Aliens of the Deep (review)

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Sea to Believe

There’s lots of scientists who study neat-o things like marine seismology and astrobiology in Aliens of the Deep, James Cameron’s new 3-D IMAX movie, and they all say things like “Cool!” and “Wow!” and “Awesome!” a lot. Not that it’s not justified, cuz they’re like two and a half miles down in the ocean in science-fictiony mini submarines checking out landscapes that look downright lunar, and any geek worth her telescope has dreamed about walking on the moon or Mars or Somewhere Else other than Earth.
So it is very cool, and the scientists are all very passionate about their work, which I love seeing: people excited about geeky science stuff. Cameron’s idea (he directed with Steven Quale, and produced, and shot stuff, too) was to put researchers and theorists who don’t normally visit the ocean floor but whose work could benefit from it into those subs, and their excitement is contagious. I started thinking the film’s title was metaphorical — you know, we are the aliens of the deep, fragile humans in a hostile environment, et cetera — and then: Wow! Aliens! No, I mean really, creatures like nothing you’ve ever seen before: an achingly beautiful diaphanous thing waving in the water that makes one scientist wonder how something like that can even be alive; a blobby critter that you can’t tell which side is up on, that looks like a squishy plush toy or some pal of Pokemon’s; an octopus that, okay, doesn’t look all the alien but is clearly demonstrating some real smarts, genuine intelligent curiosity about the little robot camera called Jake that’s exploring away from the subs. It’s enough to give you chills, seeing how amazing these animals are and realizing that most of the surface of the Earth is two miles down under water and who knows what the hell else is down there that we don’t know about.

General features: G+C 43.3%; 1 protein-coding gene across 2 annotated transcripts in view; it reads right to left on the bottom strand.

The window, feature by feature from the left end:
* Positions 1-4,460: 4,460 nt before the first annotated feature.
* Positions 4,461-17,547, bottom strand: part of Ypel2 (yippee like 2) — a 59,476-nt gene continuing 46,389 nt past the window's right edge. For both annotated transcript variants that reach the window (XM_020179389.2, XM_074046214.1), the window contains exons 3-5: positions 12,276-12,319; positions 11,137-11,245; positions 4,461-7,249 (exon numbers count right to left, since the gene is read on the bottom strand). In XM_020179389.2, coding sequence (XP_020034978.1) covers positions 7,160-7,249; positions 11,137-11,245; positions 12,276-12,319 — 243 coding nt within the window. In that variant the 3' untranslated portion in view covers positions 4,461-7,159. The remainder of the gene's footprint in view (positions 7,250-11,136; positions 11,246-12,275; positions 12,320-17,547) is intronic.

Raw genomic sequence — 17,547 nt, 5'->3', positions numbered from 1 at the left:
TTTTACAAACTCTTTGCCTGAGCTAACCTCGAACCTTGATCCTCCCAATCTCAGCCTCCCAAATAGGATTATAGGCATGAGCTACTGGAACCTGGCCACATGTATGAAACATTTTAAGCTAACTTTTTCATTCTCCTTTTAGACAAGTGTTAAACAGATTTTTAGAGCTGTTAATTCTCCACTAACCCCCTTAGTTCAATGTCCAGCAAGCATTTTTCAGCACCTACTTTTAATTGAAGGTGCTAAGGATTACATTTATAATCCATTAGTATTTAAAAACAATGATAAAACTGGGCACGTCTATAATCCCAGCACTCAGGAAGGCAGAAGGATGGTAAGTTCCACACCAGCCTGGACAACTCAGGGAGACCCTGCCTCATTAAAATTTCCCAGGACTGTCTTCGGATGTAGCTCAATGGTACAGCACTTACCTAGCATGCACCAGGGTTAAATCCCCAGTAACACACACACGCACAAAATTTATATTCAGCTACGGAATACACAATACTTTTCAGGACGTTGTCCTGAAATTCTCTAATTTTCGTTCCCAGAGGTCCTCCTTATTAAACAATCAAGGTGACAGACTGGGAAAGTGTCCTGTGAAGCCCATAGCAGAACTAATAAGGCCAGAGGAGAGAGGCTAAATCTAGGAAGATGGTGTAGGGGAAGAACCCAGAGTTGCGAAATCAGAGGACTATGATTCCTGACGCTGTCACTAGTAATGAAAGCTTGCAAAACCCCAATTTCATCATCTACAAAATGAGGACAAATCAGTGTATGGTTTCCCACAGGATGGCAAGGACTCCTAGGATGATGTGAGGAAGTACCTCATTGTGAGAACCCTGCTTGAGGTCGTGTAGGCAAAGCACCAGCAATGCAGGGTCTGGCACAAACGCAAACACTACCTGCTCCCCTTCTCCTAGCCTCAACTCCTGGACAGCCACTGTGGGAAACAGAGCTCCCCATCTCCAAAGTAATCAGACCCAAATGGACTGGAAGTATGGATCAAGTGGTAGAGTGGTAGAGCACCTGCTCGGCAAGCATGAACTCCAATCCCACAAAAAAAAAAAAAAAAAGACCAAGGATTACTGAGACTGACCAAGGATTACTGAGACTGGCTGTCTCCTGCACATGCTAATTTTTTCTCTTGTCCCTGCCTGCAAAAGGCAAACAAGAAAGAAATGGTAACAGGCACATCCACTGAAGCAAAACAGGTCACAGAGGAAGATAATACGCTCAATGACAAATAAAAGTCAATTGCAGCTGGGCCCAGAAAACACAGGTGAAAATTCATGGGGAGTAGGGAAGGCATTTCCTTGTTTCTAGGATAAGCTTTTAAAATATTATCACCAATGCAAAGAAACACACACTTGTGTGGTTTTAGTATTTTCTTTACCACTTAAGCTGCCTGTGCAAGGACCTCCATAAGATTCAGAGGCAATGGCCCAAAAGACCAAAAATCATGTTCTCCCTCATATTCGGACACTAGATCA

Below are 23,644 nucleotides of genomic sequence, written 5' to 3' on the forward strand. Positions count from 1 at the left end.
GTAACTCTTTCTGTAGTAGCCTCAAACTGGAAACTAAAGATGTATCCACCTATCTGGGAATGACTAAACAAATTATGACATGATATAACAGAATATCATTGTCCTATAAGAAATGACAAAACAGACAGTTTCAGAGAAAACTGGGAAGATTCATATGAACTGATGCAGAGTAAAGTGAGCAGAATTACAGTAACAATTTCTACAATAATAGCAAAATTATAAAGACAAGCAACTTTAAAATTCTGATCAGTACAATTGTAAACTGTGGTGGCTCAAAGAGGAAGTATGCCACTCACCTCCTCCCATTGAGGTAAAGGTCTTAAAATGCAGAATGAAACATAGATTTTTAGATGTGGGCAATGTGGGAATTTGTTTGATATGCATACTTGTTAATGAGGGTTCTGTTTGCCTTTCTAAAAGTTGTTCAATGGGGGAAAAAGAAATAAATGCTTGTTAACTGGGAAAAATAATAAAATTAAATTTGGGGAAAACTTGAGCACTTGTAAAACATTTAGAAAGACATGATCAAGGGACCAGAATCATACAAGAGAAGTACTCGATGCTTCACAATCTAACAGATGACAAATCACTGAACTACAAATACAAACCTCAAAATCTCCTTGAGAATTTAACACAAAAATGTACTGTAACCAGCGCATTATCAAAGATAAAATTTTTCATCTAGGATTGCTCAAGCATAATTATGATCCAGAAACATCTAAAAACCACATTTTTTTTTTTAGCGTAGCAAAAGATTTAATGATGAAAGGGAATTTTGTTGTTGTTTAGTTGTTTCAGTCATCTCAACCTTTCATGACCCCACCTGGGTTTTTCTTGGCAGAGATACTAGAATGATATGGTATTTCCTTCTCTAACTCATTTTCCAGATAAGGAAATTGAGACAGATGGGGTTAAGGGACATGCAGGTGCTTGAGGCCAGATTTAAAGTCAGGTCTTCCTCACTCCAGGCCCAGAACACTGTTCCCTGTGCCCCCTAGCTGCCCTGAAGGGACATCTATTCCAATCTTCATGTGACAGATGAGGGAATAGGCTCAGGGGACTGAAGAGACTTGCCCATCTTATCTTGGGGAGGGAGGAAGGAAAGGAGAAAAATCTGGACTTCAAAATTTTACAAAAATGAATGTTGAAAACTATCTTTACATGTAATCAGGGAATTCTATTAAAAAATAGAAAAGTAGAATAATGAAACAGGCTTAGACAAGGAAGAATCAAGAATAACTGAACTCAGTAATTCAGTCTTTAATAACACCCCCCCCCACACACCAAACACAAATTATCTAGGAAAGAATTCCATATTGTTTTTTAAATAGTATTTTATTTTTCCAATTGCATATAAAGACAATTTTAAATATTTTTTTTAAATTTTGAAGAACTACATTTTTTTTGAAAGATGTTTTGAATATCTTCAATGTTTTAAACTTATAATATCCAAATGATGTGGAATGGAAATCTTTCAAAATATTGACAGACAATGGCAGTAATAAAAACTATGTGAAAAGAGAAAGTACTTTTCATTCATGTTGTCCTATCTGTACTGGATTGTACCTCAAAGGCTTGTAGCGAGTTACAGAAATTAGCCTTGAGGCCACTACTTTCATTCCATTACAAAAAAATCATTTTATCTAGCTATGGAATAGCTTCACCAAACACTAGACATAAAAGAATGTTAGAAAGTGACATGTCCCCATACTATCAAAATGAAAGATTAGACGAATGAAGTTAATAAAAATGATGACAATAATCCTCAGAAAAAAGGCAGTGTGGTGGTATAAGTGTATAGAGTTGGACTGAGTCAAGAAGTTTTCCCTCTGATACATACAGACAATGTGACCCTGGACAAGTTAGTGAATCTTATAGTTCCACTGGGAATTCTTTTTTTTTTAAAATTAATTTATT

It’s all so…neat. I love IMAX movies anyway — there’s something extra movieish about the enormous screen and the big big sound — and this one just immerses you in its exotic environment in a way that makes you wish it would never end.

“I love this stuff,” says Cameron (Ghosts of the Abyss, Titanic) — he’s right there in the subs, too, and wouldn’t you be if you had the chance? Cool toys and real exploration in the only place left on Earth that hasn’t been completely explored: “This is way more exciting than any made-up Hollywood special effects,” Cameron drools, and he’s right. Aliens of the Deep later invokes Cameron’s own film The Abyss, but this is a lot more thrilling, knowing it’s real — the black smokers, nutrient chimneys venting energy from the magma below the ocean floor, feeding a world without sunlight, and the mostly colorless but beautiful creatures that live there, like the vent worms with their vaguely naughty-looking red plumes, and the vent shrimp (mmmm, vent shrimp…).

It couldn’t have been planned, of course, but some of those vistas of the seafloor bring to mind the new images we’re seeing from the surface of Titan. But there is a deliberate connection made by the film between outer space and the remote reaches of the ocean, adding another dimension to engage the geeky imagination. As astrobiologist Kevin Hand points out in the film — he’s practically the star, after all the marvelous animals, with his infectious enthusiasm — we’re pretty sure there’s a liquid-water ocean under the icy surface of Jupiter’s moon Europa, and exploring our own oceans will help us plan for the eventual exploration of Europa’s. And whether the possibility of alien life on that distant moon is news to you or not, you’ll leave Aliens of the Deep fired up for us to get going off this rock already.

It may seem like a strange juxtaposition to some, looking at weird fish and making a plea for new deep-space missions, but that’s precisely why we need more visionaries like Cameron pointing out that they’re not all that different, that it’s merely expanding the radius of the circle of life a bit, and that in the end, it’ll only help us understand ourselves all the better.

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